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Teacher Newsmagazine Volume 18, Number 6, April 2006

Health and safety:
Cancer - Prevention is the key

by Mark Keelan

The next time you are in a room with several people, take a minute to mentally count off the people by threes. Examine your groups of three and ponder the fact that statistically, one person in each of those groups will be diagnosed with cancer at some time in her or his lifetime.

Around the world, millions of dollars are raised and spent on trying to find a cure for cancer. At the same time, corporations are making billions of dollars manufacturing products that cause cancer. One advertising campaign used the slogan, "Cancer can be beaten." It is unlikely that cancer will be beaten unless we begin to pay at least as much attention to prevention as we do to finding a cure.

In the 1930s, it is estimated that there were about 6,000 human-made chemicals in existence in the world. Today there are over 100,000 human-made chemicals and they reside in a wide range of products most people use every day. Fewer than 10% of these chemicals have been tested for their long-term effects on humans. It is impossible to believe that it is coincidental that in the 1930s, 1 in 10 Canadians could expect to develop cancer in their lifetime. Today, 1 in 2.4 Canadian men and 1 in 2.7 Canadian women can expect to develop cancer.

Most people are unaware of the prevalence of potentially cancer-causing substances in our society. Did you know that some laundry detergents contain the known human carcinogen trisodium nitrilotriacetate? Or that some abrasive cleaners, metal cleaners, and even plaster of paris contain silica, another carcinogen? Industry spokespersons will argue that the carcinogens are present in small quantities so do not constitute a hazard. But, the cumulative effects are not known. Just as it is impossible to determine how many cigarettes it takes to cause lung cancer, nobody knows how many times a person needs to be exposed to a carpet cleaning solution or to paint strippers before she or he develops cancer. On the other hand, not being exposed at all is a safe alternative. In other words, prevention is the key.

Each BCTF member could consider becoming the driving force behind an effort to prevent cancer. Start at your workplace. Consider implementing some or all of these ideas:

  • Create an inventory at your worksite of products that contain chemicals. Obtain the Material Safety Data Sheet (MSDS) for each product. It is your right to have the employer make the MSDS available to you or to any worker who may be exposed to a dangerous substance.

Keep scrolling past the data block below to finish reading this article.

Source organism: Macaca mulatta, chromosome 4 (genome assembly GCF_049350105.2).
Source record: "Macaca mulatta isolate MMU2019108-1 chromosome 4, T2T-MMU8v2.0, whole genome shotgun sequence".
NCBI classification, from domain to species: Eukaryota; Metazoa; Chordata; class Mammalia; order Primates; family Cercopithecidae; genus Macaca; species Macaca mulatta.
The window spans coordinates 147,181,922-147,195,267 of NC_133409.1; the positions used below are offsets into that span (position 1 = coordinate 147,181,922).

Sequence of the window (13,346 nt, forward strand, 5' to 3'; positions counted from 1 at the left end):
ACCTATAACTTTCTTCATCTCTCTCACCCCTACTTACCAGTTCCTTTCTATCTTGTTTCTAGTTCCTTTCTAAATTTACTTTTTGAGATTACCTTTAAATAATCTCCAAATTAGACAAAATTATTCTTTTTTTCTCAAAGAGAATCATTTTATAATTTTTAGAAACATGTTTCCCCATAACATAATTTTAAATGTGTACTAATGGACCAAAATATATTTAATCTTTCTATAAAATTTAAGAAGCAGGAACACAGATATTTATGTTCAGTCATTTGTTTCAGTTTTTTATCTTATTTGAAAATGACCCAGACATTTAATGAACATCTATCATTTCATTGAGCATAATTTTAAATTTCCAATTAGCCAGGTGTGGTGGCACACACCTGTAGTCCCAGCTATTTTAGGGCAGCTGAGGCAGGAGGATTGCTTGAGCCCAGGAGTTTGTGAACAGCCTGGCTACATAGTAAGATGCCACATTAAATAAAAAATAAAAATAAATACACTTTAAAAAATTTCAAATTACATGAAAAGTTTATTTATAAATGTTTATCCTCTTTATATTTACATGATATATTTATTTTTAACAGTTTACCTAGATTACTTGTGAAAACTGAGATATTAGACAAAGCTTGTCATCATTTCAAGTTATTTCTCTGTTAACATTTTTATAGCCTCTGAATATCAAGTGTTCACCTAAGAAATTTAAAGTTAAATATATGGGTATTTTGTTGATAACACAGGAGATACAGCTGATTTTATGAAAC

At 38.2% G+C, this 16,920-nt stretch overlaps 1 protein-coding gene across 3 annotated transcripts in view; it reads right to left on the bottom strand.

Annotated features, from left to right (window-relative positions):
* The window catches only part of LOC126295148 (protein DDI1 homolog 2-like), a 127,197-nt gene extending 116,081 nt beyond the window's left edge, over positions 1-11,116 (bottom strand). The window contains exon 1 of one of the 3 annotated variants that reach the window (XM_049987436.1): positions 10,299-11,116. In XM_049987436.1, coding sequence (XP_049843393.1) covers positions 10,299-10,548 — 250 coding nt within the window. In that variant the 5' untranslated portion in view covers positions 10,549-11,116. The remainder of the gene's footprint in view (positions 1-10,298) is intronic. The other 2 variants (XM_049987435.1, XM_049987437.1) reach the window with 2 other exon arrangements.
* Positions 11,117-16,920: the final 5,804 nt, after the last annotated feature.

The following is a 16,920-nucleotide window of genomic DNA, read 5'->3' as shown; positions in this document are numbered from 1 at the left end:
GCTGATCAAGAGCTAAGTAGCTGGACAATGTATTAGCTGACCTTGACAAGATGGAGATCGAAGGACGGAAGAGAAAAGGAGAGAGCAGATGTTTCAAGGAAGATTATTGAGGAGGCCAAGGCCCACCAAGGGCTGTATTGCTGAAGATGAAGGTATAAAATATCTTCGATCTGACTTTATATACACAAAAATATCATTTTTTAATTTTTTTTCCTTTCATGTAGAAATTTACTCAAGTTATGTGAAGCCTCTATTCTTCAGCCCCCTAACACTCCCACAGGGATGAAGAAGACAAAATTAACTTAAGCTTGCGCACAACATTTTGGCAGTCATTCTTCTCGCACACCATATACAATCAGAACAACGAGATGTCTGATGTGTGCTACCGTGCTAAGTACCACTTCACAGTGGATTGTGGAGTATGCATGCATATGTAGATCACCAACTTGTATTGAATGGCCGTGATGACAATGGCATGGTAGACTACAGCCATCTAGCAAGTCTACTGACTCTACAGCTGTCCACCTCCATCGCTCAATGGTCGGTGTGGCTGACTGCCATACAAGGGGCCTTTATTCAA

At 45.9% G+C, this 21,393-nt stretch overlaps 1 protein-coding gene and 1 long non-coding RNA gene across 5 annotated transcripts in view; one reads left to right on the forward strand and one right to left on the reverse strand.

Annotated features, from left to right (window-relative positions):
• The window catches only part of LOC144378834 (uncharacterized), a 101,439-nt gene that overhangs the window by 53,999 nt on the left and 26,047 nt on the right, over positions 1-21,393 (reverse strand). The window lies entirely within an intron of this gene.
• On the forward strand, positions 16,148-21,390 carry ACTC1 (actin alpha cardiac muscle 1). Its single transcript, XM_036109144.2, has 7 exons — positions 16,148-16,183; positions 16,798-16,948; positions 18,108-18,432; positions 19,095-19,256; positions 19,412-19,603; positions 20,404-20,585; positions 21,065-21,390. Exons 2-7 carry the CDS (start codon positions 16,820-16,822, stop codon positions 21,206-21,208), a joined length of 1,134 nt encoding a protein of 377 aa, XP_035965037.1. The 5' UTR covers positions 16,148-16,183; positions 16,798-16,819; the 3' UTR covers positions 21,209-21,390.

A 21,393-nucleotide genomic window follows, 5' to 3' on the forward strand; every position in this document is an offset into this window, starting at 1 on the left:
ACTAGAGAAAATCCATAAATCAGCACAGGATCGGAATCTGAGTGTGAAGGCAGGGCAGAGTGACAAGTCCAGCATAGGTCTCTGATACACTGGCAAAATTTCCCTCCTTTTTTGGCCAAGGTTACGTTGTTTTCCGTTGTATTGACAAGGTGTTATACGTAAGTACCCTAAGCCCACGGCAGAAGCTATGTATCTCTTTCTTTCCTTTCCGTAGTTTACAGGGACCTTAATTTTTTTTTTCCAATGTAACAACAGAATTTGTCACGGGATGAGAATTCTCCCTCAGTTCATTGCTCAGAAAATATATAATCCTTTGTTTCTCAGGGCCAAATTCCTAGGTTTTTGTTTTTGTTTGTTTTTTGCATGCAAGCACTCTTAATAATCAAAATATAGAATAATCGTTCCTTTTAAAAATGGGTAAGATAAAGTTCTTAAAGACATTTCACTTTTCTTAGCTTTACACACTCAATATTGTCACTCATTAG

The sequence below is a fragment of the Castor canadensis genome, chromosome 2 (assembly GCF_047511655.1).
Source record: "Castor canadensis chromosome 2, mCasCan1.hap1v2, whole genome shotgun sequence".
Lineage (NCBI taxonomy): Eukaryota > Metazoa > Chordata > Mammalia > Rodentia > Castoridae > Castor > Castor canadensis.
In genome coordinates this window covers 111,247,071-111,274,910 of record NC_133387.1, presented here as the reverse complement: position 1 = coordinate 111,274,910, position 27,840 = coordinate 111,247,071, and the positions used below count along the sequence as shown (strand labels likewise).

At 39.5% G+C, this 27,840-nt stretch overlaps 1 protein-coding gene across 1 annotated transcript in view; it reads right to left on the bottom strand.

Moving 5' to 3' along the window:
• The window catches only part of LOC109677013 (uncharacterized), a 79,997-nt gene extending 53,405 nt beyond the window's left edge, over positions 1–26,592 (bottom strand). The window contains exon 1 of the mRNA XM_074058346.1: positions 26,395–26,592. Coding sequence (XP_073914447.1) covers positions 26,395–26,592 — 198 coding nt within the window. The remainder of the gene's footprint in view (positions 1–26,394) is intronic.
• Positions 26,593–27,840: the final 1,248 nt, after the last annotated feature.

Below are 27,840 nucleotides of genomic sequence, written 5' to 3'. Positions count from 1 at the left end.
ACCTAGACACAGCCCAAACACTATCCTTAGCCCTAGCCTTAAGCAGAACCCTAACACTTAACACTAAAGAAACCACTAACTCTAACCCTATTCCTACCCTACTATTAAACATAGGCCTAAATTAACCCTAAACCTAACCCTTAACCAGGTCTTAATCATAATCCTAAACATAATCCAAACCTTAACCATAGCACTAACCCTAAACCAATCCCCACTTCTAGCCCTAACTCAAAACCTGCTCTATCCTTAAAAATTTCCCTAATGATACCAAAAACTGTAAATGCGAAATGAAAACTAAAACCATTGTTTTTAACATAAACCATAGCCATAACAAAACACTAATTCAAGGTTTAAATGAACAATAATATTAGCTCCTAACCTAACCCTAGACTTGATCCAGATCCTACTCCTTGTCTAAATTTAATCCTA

• Learn how to interpret the MSDS. It is your right to have the employer provide training for dealing with MSDSs.
  • If you determine that a risk to workers exists because dangerous substances are present at your workplace, insist that they be substituted with substances that eliminate, or at least reduce, the risk. Substitution is your right.
  • Create a policy to deal with products that are brought into the school. Insist that all such products be safe. You have the right to participate through the joint health and safety committee or the worker representative in the development of health and safety policies.
  • Learn about commonly used products that contain carcinogens. Teach your students about using alternatives to those products.
  • Get involved in the Students’ Environmental Bill of Rights campaign, a joint project of the BCTF, CUPE, Labour Environmental Alliance Society (LEAS), Vancouver DPAC, and others. See the LEAS web site www.leas.ca for details.

It is a tragic coincidence that as I write this article, which I have had planned for some time, it is less than 24 hours since I learned of the passing of one of the BCTF’s health and safety pioneers. As a small tribute to Stewart Schon, it seems appropriate to end this article with part of the message I sent to local presidents on March 30, 2006.

"It is with deep sadness that I write to inform you that Surrey teacher and long-time health and safety activist Stewart Schon passed away peacefully in his sleep yesterday afternoon after a seven-month battle with cancer. His partner Katherine, his son Kim, and his daughter Tia were with him.

"Stewart was a major architect of the BCTF Health and Safety Program. He has been the chair of the Health and Safety Advisory Committee since its inception. In addition, Stewart trained countless health and safety representatives across the province in his role as a BCTF Health and Safety trainer. He represented BCTF members and other workers on the BC Federation of Labour Health and Safety Standing Committee.

"Stewart’s union activities were not confined to health and safety. Beginning before we had full bargaining rights, not to mention during three rounds of local bargaining, Stewart bargained many important provisions for members. As a member of the Surrey Teachers’ Association executive committee in several roles including president, grievance officer, and health and safety officer, Stewart was a tireless advocate for members. There were few, if any, local committees he had not sat on, including status of women.

"Stewart taught me most of what I know about health and safety. He was a dear friend."

Mark Keelan is the BCTF’s health and safety officer for prevention.

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